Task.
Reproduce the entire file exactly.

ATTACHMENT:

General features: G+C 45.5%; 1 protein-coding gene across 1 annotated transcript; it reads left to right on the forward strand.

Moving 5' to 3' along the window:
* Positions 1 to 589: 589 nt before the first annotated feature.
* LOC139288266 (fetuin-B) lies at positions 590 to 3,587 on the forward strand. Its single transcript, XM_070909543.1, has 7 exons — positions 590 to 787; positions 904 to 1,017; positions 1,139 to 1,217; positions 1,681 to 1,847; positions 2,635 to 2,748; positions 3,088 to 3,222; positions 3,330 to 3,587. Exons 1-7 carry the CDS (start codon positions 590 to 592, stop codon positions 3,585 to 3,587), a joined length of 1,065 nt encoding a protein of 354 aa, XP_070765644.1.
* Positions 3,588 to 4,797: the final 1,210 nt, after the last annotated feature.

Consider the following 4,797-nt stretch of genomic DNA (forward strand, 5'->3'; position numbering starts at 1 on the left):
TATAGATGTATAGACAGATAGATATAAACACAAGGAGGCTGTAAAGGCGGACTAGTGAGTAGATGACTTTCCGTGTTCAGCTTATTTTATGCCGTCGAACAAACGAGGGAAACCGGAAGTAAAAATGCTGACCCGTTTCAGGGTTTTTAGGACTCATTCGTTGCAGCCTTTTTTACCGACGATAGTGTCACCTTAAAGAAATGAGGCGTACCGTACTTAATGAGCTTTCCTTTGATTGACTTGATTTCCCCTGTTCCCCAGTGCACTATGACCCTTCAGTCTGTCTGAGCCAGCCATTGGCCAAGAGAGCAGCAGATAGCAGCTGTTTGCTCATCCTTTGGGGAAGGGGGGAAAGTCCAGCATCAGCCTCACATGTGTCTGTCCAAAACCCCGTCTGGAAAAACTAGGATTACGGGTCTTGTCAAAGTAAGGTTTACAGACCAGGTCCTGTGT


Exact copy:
General features: G+C 45.5%; 1 protein-coding gene across 1 annotated transcript; it reads left to right on the forward strand.

Moving 5' to 3' along the window:
* Positions 1 to 589: 589 nt before the first annotated feature.
* LOC139288266 (fetuin-B) lies at positions 590 to 3,587 on the forward strand. Its single transcript, XM_070909543.1, has 7 exons — positions 590 to 787; positions 904 to 1,017; positions 1,139 to 1,217; positions 1,681 to 1,847; positions 2,635 to 2,748; positions 3,088 to 3,222; positions 3,330 to 3,587. Exons 1-7 carry the CDS (start codon positions 590 to 592, stop codon positions 3,585 to 3,587), a joined length of 1,065 nt encoding a protein of 354 aa, XP_070765644.1.
* Positions 3,588 to 4,797: the final 1,210 nt, after the last annotated feature.

Consider the following 4,797-nt stretch of genomic DNA (forward strand, 5'->3'; position numbering starts at 1 on the left):
TATAGATGTATAGACAGATAGATATAAACACAAGGAGGCTGTAAAGGCGGACTAGTGAGTAGATGACTTTCCGTGTTCAGCTTATTTTATGCCGTCGAACAAACGAGGGAAACCGGAAGTAAAAATGCTGACCCGTTTCAGGGTTTTTAGGACTCATTCGTTGCAGCCTTTTTTACCGACGATAGTGTCACCTTAAAGAAATGAGGCGTACCGTACTTAATGAGCTTTCCTTTGATTGACTTGATTTCCCCTGTTCCCCAGTGCACTATGACCCTTCAGTCTGTCTGAGCCAGCCATTGGCCAAGAGAGCAGCAGATAGCAGCTGTTTGCTCATCCTTTGGGGAAGGGGGGAAAGTCCAGCATCAGCCTCACATGTGTCTGTCCAAAACCCCGTCTGGAAAAACTAGGATTACGGGTCTTGTCAAAGTAAGGTTTACAGACCAGGTCCTGTGT